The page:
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A woeful payrolls gives new life to risk

Chris Weston
Head of Research
9 May 2021
Those trading US non-farm payrolls would have felt it full force given the moves in price.

Others watching from the sidelines would have seen a truly woeful number relative to expectations (+266k vs 1m eyed) and one that economists have been trying emphatically to explain to clients. We’re back to a regime where the confidence in forecasting is just so low that the next payrolls print (4 June) will be treated with a very high degree of cynicism.

It certainly pushes back the timetable for Fed tapering, perhaps to December from the prior expectations of Jackson Hole Symposium (late August). This poses a dilemma for central banks such as the RBA and ECB, who are expected to announce changes to its own QE policy in the July and June meetings, respectively. In a world where you kind of need to keep in lockstep with the Fed or risk currency strength, if the Fed are likely to delay announcing tapering of its QE program, then so too must they.

A softer payrolls is good for the reflation trade – the USD weakened across the FX spectrum – EM FX worked well, notably the ZAR and AUDUSD broke above the recent consolidation high of 0.7813. A closing break of 0.7840 this week would put the 80-handle back in play and the price action I'm seeing suggests greater upside risks in the near-term.

The Aussie budget, NAB business confidence and retail sales pose event risk for the AUD. Although I’d say none of these will be volatility events.

(US dollar index – USDX on MT4/5)


(Source: Tradingview)

Looking at the daily chart, the USD looks vulnerable for further downside, with price breaking below a pronounced broadening megaphone pattern. This has been driven by the move in EURUSD to 1.2160 and that in turn has been driven by a more compelling vaccination rate in Europe over the US. We also see that in the bond market real rate differentials is incentivising capital to flow back to Europe.

The weakness in the USD a clear tailwind for commodities – Gold pushed from 1818 into my target of 1843 on the move lower in US real yields (post payrolls), before settling at 1831. Copper has caught a bid into $4.76 and remains a juggernaut and Crude has also found buyers. This has helped the NOK to eye a new high vs the USD. News of a cyberattack on the Colonial Pipeline in the US has pushed up gasoline futures on open and lifting WTI crude in turn.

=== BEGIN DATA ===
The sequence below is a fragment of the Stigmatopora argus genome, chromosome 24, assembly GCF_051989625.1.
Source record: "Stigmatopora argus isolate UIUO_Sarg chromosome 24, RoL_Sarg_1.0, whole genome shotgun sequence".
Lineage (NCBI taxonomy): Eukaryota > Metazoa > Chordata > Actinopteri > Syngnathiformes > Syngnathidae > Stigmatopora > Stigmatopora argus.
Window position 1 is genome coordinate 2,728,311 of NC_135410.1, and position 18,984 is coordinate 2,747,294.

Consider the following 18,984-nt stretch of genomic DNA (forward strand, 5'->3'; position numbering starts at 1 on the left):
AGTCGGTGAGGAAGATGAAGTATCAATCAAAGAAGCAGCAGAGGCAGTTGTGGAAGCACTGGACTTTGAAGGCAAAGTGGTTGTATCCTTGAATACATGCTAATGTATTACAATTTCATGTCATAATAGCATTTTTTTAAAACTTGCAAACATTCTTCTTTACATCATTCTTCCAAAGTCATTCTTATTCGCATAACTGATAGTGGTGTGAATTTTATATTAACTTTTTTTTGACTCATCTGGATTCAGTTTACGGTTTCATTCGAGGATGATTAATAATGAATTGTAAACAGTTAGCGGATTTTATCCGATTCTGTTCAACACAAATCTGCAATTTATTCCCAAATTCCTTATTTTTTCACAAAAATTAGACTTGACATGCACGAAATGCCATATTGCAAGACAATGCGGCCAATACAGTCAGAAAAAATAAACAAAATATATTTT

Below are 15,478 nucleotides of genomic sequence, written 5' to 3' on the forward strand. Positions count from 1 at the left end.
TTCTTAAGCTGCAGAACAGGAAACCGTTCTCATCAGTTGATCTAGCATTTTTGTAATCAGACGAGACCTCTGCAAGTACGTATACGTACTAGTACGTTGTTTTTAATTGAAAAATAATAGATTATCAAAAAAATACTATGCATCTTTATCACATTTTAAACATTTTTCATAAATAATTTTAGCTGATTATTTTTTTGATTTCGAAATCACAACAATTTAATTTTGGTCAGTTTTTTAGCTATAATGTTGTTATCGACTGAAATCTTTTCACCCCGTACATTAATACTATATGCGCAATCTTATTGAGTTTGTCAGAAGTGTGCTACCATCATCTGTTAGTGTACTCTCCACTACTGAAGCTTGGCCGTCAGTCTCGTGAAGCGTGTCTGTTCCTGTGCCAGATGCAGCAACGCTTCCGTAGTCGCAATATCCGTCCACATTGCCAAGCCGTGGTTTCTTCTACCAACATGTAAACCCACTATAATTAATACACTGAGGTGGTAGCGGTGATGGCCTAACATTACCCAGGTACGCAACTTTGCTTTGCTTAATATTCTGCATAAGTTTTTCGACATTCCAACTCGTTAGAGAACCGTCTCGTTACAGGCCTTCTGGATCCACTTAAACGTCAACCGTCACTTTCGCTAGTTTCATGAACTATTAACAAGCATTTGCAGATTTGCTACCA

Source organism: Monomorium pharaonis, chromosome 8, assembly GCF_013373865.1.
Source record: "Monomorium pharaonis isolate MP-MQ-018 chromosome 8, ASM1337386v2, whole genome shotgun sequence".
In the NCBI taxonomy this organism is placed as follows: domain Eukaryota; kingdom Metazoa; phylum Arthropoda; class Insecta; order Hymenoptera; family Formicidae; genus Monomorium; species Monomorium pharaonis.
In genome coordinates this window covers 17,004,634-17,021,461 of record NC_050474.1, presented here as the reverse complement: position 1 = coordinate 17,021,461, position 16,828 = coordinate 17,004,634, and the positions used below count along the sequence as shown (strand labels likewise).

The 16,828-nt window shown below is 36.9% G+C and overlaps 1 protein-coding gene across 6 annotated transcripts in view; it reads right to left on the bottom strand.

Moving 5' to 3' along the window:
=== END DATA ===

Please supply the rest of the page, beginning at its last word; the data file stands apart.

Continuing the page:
(Daily of WTI crude)


(Source: Tradingview)

The crude set-up needs investigation and installs fierce debate among participants– does one fade into the top of the range or have it on the watch list for a closing break to initiate longs?

We’ve also seen a solid bid in equity indices and futures are up smalls on open today. Surprisingly tech, while gaining on Friday, did not outperform as I would expect (given lower real rates) with the NAS100 +0.8%. Small caps have worked well with the Russell +1.4% and I expect follow-through here, so would be long in small size even if implied volatility is low. The FTSE 100 is in beast mode right now and along with the Spanish IBEX was one of the best equity markets last week with a gain of 2.4%. Weakness is a buying opportunity in equity with cyclicals significantly outperforming defensives. High beta working over lower vol stocks and good breadth in the rallies.

The interesting risk this week (Wednesday) will be US CPI, where car prices will boost this metric – headline inflation is eyed at 3.6%, with core at 2.3%. The playbook seems fairly straight forward – a hot CPI print (say into or above 4%) and the USD should reverse higher and may weigh on my bullish short-term view on equities. US banks should work as a hedge against a hot CPI print.

A CPI print close to 3% or below will just increase the dynamic that it gives the Fed less scope to taper and the USD goes lower – while Gold, energy and industrial metals and equities continue their merry trajectory higher.

We also get US retail sales, not to mention the raft of Fed speakers this week, with my pick of the bunch to watch being Lael Brainard, John Williams and Richard Clarida – all doves, but hold significant weight on the board.

We also get Chinese CPI and M2 money supply this week and that shouldn’t be overlooked as a driver of the inflation trade. M2 is eyed at 9.2% (from 9.4%), with new Yuan loans expected at RMB1.6T. Could be one for the AUD traders.

In Crypto, the weekend drama on SNL saw some massive volatility in Doge. However, in the coins we offer Ethereum has been well traded off the lows of 3730. The trend vs Bitcoin remains one-way and the pairs trade works in earnest. 4k in ETH seems like a play for the next few days.

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